Whatever else they are good at, academics are inexhaustible generators of nomenclature. Perhaps this is because scholars live in worlds of discourse. They operate within literatures, historiographies, traditions of thought about the subjects they study. And they forge new terms and conceptual schemes to interpret and reinterpret those long, meandering histories of thought about thought.Visual cultureis yet another, recently devised term. Whether it will enjoy enduring usage remains to be seen. Whether it deserves a try, however, is something worth immediate consideration.

      In a characteristically oracular passage that has been quoted so often it has become a sort...

    • CHAPTER 2 Visual Practice and the Function of Images
      (pp. 48-74)

      Seeing is a sacred practice in many different religions. More than a merely passive means of receiving sensory impressions of the physical world, seeing is a selective and constructive activity, a way of making order, of remembering, and of engaging people and the material world in relationships. In Hinduism, for example,darshanis the ritual act of seeing and being seen by the deity, an encounter that occurs within the gaze of a statue or image in the temple or at a shrine. But Hinduism, like all religions, is complex and varied. In fact, a range of attitudes toward images...

    • CHAPTER 3 The Covenant with Images
      (pp. 75-112)

      In the art romanceThe Marble Faun,Nathaniel Hawthorne’s story of American Protestant art pilgrims in nineteenth-century Rome, the narrator articulates a fundamental principle of art: “A picture, however admirable the painter’s art, and wonderful his power, requires of the spectator a surrender of himself, in due proportion with the miracle which has been wrought.” Extending the religious metaphor in a novel that explored the rocky transition from traditional piety to the larger Victorian canvas of European culture and the history of art, the narrator continued: “Let the canvas glow as it may, you must look with the eye of...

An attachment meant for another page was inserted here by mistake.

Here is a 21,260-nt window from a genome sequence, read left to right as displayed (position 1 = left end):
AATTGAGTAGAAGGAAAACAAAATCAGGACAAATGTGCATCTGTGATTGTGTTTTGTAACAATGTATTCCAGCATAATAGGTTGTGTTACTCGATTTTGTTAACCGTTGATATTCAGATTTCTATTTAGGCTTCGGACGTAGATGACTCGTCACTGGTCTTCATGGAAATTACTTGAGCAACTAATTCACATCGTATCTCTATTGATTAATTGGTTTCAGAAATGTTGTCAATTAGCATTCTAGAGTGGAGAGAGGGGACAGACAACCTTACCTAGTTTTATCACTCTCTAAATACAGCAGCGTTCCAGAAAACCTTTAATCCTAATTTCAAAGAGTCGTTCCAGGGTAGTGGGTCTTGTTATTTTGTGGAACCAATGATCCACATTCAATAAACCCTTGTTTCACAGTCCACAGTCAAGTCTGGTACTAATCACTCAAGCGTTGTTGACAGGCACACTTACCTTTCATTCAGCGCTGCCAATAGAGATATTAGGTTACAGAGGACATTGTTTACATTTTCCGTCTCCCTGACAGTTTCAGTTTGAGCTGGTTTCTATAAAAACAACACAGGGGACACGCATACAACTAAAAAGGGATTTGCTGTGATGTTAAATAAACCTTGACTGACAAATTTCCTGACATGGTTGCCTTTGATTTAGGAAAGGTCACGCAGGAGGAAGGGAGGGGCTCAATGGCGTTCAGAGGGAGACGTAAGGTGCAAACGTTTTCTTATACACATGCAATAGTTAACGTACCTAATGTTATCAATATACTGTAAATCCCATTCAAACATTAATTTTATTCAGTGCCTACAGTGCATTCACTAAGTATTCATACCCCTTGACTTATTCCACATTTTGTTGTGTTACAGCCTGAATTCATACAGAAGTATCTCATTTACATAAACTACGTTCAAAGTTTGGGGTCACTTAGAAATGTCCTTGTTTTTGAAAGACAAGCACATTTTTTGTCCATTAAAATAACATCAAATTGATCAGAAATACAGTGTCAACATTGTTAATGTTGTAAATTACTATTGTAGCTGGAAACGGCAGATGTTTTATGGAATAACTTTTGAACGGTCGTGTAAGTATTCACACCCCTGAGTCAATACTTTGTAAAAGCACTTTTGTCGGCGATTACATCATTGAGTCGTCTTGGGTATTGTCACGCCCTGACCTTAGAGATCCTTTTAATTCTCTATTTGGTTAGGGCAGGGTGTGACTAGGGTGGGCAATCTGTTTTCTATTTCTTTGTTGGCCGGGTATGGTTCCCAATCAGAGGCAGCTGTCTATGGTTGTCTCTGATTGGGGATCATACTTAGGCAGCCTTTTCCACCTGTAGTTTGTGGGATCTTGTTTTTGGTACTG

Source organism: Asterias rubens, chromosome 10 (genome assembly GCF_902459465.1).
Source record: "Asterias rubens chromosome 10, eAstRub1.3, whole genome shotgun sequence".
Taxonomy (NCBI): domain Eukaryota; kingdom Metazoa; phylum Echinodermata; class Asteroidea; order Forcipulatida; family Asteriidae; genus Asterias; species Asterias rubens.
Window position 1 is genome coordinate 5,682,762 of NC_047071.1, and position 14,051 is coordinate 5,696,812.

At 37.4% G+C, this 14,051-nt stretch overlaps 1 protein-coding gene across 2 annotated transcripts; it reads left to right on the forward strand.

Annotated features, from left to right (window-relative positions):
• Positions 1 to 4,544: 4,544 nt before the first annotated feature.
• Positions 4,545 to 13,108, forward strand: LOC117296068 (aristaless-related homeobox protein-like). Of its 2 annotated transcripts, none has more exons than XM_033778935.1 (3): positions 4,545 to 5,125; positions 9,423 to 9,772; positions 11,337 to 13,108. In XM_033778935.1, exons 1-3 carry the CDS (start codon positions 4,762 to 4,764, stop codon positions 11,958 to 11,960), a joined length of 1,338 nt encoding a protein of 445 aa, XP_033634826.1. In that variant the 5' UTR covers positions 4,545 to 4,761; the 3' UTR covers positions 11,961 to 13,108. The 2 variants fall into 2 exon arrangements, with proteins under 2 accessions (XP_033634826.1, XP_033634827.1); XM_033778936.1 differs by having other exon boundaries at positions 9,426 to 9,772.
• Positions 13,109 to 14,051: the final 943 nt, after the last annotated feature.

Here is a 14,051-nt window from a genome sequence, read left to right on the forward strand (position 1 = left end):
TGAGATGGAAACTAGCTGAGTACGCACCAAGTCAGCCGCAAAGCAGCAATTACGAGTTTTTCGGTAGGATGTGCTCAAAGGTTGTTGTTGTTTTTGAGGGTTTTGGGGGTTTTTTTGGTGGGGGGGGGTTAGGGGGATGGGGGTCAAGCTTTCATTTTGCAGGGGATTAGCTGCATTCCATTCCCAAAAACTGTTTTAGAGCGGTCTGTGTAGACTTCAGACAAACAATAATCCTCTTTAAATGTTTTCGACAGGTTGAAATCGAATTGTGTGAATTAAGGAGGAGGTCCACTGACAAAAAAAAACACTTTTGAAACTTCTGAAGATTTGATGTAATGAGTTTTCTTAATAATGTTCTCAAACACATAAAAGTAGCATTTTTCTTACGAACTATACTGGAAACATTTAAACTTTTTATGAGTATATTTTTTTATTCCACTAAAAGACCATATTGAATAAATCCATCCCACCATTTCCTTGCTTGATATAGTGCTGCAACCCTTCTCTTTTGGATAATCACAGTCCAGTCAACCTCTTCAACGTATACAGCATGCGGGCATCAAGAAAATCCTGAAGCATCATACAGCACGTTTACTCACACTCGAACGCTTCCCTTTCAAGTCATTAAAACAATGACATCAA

7. PART TWO: IMAGES BETWEEN CULTURES
    • CHAPTER 4 The Violence of Seeing: Idolatry and Iconoclasm
      (pp. 115-146)

      When an idol falls, its place does not long remain vacant. A rival is often quickly erected. Or as Stanislaw Lec more poignantly advised aspiring iconoclasts: “When smashing monuments, save the pedestals—they always come in handy.”¹ The history of religion is in no small way a history of cultural rivalries. Religious belief has a powerful way of becoming the preeminent banner or symbol in whose name people organize themselves inwardly and understand their relations with other groups outwardly. Religion, in other words, is one means by which a group’s “inner” and “outer” are defined and maintained. In the history...

    • CHAPTER 5 The Circulation of Images in Mission History